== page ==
Either way, this is an excellent theme; I liked both puzzles, and I gave the NYT a very high rating.
I am the constructor of the similar puzzle that was published in the Women of Letters and I wasn’t bothered in the least when I solved John’s fun puzzle this morning. From memory, I think there is only one theme entry that is exactly the same (John’s revealer) and my theme cluing was more straightforward whereas John’s theme cluing was more playful. I came up with the idea independently in spring 2017 and it was accepted by Patti Varol and Amy Reynaldo in May/June 2017 and sat in queue until the project launched in April 2018. Most likely, with the long-ish wait between submission, review, acceptance, and publishing with the NYT, I imagine that John has had his puzzle in queue for awhile as well, not ever knowing that we had a similar idea for a puzzle and that they would be published just a few months apart in different venues. So, I would say it is just a coincidence and I think it happens quite often in the cross world. Either way, I’m glad you enjoyed both puzzles, Lise!
Thanks for your comment, Tracy. I do not subscribe to the “it’s been done before so let’s never ever do it again” philosophy, but the similarity did give me quite a start.
WSJ: “Ace’s blackjack value, sometimes” might be better clued as “Ace’s value in blackjack, sometimes” or simply “Ace’s blackjack value” since an ace’s blackjack value is *always* ELEVEN.
Or is that too nitty? Stranger things have occurred.
The Touro Synagogue is located in Newport, RI, not Truro, MA. It is a very cool place to visit as it is the oldest synagogue in North America. There is also a model of the building in the National Museum of American Jewish History in Philadelphia which I visit from time to time since it is a couple of blocks from my work.
DIDDLY SQUAT was such a wonderful find for me. It was a personal high because I have never heard anyone but my late husband use that term. Were he alive now, he would be 94. Thank you for making me laugh and for the remembrance from so long ago. It was so appropriate in the puzzle!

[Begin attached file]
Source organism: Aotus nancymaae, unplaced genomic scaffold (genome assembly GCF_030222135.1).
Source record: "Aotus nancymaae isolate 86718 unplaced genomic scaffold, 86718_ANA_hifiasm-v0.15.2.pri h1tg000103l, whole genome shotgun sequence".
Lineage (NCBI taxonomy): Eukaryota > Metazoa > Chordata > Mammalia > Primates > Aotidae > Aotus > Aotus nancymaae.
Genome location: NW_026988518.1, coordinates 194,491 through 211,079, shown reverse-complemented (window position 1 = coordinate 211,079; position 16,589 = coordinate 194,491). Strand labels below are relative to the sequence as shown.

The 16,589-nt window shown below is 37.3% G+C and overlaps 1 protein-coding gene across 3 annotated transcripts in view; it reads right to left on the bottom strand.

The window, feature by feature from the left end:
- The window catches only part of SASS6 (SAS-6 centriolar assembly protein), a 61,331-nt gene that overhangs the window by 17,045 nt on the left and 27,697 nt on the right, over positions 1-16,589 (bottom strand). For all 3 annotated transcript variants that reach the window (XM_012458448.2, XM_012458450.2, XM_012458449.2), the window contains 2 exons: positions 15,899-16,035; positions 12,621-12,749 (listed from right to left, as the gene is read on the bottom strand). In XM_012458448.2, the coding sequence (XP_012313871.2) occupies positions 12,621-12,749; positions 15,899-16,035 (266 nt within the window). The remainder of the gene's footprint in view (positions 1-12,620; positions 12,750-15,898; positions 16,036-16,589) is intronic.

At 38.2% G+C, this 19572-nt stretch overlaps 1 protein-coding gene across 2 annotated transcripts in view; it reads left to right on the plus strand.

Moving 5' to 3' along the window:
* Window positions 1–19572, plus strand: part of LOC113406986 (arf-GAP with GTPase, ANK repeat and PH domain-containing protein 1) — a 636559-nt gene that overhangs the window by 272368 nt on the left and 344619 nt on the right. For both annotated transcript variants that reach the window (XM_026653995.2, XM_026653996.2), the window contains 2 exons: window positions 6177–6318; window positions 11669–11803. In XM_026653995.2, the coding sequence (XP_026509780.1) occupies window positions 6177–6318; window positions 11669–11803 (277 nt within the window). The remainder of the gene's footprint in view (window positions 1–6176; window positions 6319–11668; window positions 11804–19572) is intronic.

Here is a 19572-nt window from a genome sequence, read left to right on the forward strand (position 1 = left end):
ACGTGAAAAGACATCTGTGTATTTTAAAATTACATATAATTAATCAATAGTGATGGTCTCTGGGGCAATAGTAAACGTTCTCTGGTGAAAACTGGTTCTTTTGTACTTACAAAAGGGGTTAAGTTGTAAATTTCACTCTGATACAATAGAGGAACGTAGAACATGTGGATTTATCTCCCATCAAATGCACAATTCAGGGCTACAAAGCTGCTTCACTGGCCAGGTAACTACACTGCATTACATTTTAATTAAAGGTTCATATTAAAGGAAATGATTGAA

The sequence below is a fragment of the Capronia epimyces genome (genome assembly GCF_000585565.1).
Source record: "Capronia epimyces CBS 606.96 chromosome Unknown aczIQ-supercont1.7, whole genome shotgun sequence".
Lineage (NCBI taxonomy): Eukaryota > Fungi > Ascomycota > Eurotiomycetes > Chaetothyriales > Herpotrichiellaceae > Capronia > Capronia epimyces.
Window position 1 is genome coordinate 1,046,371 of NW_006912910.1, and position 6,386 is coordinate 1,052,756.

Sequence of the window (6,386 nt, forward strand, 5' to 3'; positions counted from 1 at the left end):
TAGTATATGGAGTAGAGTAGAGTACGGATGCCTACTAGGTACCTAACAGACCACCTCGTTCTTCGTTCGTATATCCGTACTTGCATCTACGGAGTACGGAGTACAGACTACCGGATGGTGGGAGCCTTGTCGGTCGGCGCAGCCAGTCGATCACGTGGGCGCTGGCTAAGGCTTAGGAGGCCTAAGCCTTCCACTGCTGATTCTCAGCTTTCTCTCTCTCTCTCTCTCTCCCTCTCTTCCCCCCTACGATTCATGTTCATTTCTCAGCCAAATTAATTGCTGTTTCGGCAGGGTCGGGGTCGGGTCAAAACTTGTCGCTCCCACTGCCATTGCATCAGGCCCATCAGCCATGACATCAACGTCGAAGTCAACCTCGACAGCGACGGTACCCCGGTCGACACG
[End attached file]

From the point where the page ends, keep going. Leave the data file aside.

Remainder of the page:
Such a lovely comment, Zulema. It’s amazing how certain expressions bring a person alive and make us realize the many ways we keep loved ones in our memories.
I can’t figure out too much about the etymology of this expression, which I do use. And since I have an accent, it tends to crack people up when I do.
Huda, thank you so much.
NYT: Never heard of a “twist” as a type of exercise, am I missing something?
Dumbbell wrist twist – hold a dumbbell in each hand, elbows bent, forearms parallel to the floor, palms up. Twist each wrist inward until palm is facing down, return to starting position. Works the forearm muscles and the biceps (a bit).
Those didn’t bother me — never heard of COS but I knew “Little Magazines” as thing, so that helped. The clue for DYE seemed pretty random but it makes some kind of sense.
I foundered in the NE. Didn’t know the transgender model and guessed MONT for Georgia and Geneva–not very plausible but at that point I was weary of the puzzle and clicked to see where I had gone wrong.
I thought Georgia and Geneva were lakes, so that held me up for a very long time in that area. Also thought Benjamin Rush might have been the answer for the Boston Tea Party agitator. For the roc clue I wanted something like “fictional” or “mythological”. I’m not familiar with nautical ropes, so that whole area was tough. I finally looked up the model and set myself on the right path.
In the Penguins Problem Area I had never heard of NANNY STATE but it makes sense now that I’ve googled it.
Now I want some AVOCADO ;)
CULTURAL STUDIES & LITTLE MAGAZINES are puzzle length fill that might as well be “insert 2-Word 15 here.” Never heard of COS, which Wikipedia describes as a “fashion line” & doesn’t even warrant its own entry. The person who knows HARI NEF, Benjamin EDES, MAHALIA Jackson, FIONA APPLE & OONA Chaplin is someone I’d like to meet. Loved the New Yorkers up to now but this one was a hot mess.
I’ll be blunt, this is one of the worst themelesses I have ever seen. The HARINEF/EDES crossing is beyond inexcusable (who, not being sure, would not guess A for that vowel crossing?), and COS/THEODOLITE is nearly as bad. Erudite fill is welcome and some highbrowism is to be expected in the New Yorker, but crosses matter. It’s a CROSS word puzzle.
The New Yorker has had some real gems so far, but also some real clunkers. This one was a clunker of a clunker.
Jonathan Swift’s Modest Proposal. Hip hop. Irony. Anti-Malthusian. C-Ya.
In other words–#CrosswordsTooWhite…despite a couple of tokens.
What do solvers actually solve?